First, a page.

So, answers:
      We spent three nights in Cusco and then one night in Ollantaytambo to acclimate, and fortunately neither of us had altitude problems even at Lake T. Except for a couple of nights on the Inca Trail, we never really got cold on the entire trip; the weather was pretty spectacular. Even in Puno it was pleasant. This is a great time of year to visit Peru, weather-wise.


  6. This brought back some great memories of our time in Peru. Seems we went to several of the same places, including the train ride (which we loved!) though in the opposite direction. One of the highlights for us was 10 days in Puno for a wild annual indigenous dance festival known as Candelaria. Spectacular.

    • John and Susan Pazera Reply

      Glad you got to take the train! That was a huge highlight for us. The scenery unfolding out of the windows was so breathtaking. And wow, we would have loved to see that Candelaria festival. I’ll bet you have some fantastic photos – I’ll go check your blog ๐Ÿ™‚

      • Candelaria was truly amazing – and we got press credentials for it so could get into the media area for the best photos!

  7. Gayle Anderson Reply

    Thank you for sharing these fantastic photos. Amazing the stone work that has been accomplished through the ages. Beautiful attire. I wonder how they get the aqua blue that is so vibrant, and the green. Many of the women seem to have swollen joints…too much salt? High blood pressure? Too bad. Must be painful to carry those heavy loads up the hill.

    • John and Susan Pazera Reply

      Thanks so much! That’s a good question about the textiles created by the indigenous people. When we visited the ladies who were weaving in the photo, they showed us all of the natural plants they use to dye the wool. But the really vibrant colors worn by the Andean people we saw in Ollantaytambo? Hard to say. And in terms of the their swollen joints, it’s hard to know – but I can tell you they have very physical and active lifestyles and could run rings around us on the steep Inca trail.

  8. I can’t believe this was two years ago! I remember reading a post about your preparations for that trip to Peru, and I’m glad that it ended up a very memorable one. I’m sure Peru is in most people’s travel wishlist — including mine — and when the pandemic is over, I can imagine the South American country’s tourism industry rebounding quickly.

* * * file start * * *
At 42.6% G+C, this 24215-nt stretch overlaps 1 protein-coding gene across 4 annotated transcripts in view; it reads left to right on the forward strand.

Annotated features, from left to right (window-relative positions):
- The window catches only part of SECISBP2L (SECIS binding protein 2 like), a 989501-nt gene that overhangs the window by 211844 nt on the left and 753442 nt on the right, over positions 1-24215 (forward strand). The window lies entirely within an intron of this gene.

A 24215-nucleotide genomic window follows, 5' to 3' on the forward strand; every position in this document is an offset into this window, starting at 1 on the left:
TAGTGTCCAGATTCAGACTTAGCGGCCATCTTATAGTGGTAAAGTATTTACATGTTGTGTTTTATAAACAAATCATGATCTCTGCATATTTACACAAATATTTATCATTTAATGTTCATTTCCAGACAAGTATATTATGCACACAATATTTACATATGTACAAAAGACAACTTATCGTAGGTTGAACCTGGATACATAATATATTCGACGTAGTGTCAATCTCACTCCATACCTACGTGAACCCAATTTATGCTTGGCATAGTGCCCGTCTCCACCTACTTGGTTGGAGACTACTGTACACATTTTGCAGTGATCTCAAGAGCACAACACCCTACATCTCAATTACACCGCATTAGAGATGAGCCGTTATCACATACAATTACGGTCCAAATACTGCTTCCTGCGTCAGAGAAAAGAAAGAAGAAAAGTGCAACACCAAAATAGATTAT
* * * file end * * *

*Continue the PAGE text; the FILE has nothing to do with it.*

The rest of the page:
• John and Susan Pazera Reply

      Let’s hope so, Bama. South America has been the epicenter of the pandemic for so long (although it now seems to be shifting back to the US and Europe) and so many countries, including Peru, have suffered terribly. We really hope tourism rebounds soon but that really depends on a successful vaccine. Hope you can come to South America someday!

      Good memory, BTW ๐Ÿ™‚

  9. Great post, illuminated by those wonderful “people photos”. “Lima food” is an entry on our travel wishlist – we’d forgotten why, but we now suspect it was because of one of your earlier posts! Your Peru memories make for great reading.

    • John and Susan Pazera Reply

      Ha, thanks! We were just talking about the food in Lima, and how that is one of the biggest reasons we’d go back there. The ceviche is legendary! Hope you get to visit Lima and Peru one of these days.

  10. Your post brought a smile to my face and some great memories of Peru. To be honest, I’d happily go back to Lima just to gorge on the fabulous food.

    • John and Susan Pazera Reply

      Right?? We’re getting hungry just thinking about the ceviche ๐Ÿ™‚ I was just looking at your Cusco post and it’s making me want to go back there and see things we missed. Hopefully soon! Hugs to you and Nicky.
      – Susan

    • John and Susan Pazera Reply

      Thank you, Henry! Hope you’re well and headed back home soon. We really should get together one of these days ๐Ÿ™‚

  11. Your post has brought back many memories of our own trip to Peru a few years ago. Ours was a cycling tour however followed a very similar path to your adventures. Even to Puno, the floating islands and a homestay on Taquile Island. I did find the floating island visit disconcerting as it seemed like the traditional way of life was now just a show for tourists. The research I did indicated that the increased tourism and boats on the lake was killing the reeds which the Uros people use to make their islands. Perhaps the pandemic has been a time of regeneration.
    Over all we loved Peru. I’m not sure I would recommend high altitude cycling, but certainly a trip of a lifetime. your photos are full of the vibrancy that we recall so vividly.

    • John and Susan Pazera Reply

      Oh my goodness, cycling through Peru would be a dream come true! I’ll have to go visit your blog and see what you posted about that.

      We hear you about the floating islands – we just hoped we were helping in a small way, since our tour guide told us that tourism is really the only thing that’s keeping the people on their islands now. He said there was even talk of oil drilling in the lake, which will really kill their culture ๐Ÿ™ I hope you’re right, that they’ve been able to recover somewhat during the pandemic. But COVID has taken a terrible toll on Peru. Such troubling times, right?

      And thank you for your kind comments, as always ๐Ÿ™‚

  12. Great photos! Those colourful and patterned textiles really pop in your images. All these places you describe from your Peru trip are on my list. I can’t wait to finally travel there.

    • John and Susan Pazera Reply

      Thank you, Caroline! I hope we’ll get out from under this pandemic and you can visit Peru soon. It’s really special!

  13. Sunny Branson Reply

    I forgot you had gone for a whole month! Reminds me of our month in Peru! How was the trek? Were you warm enough?

    • John and Susan Pazera Reply

      We were fine except for the second night on the Inca Trail – it was a bit chilly at 13,000 feet! I remember your trip; in fact, we took a lot of your advice ๐Ÿ™‚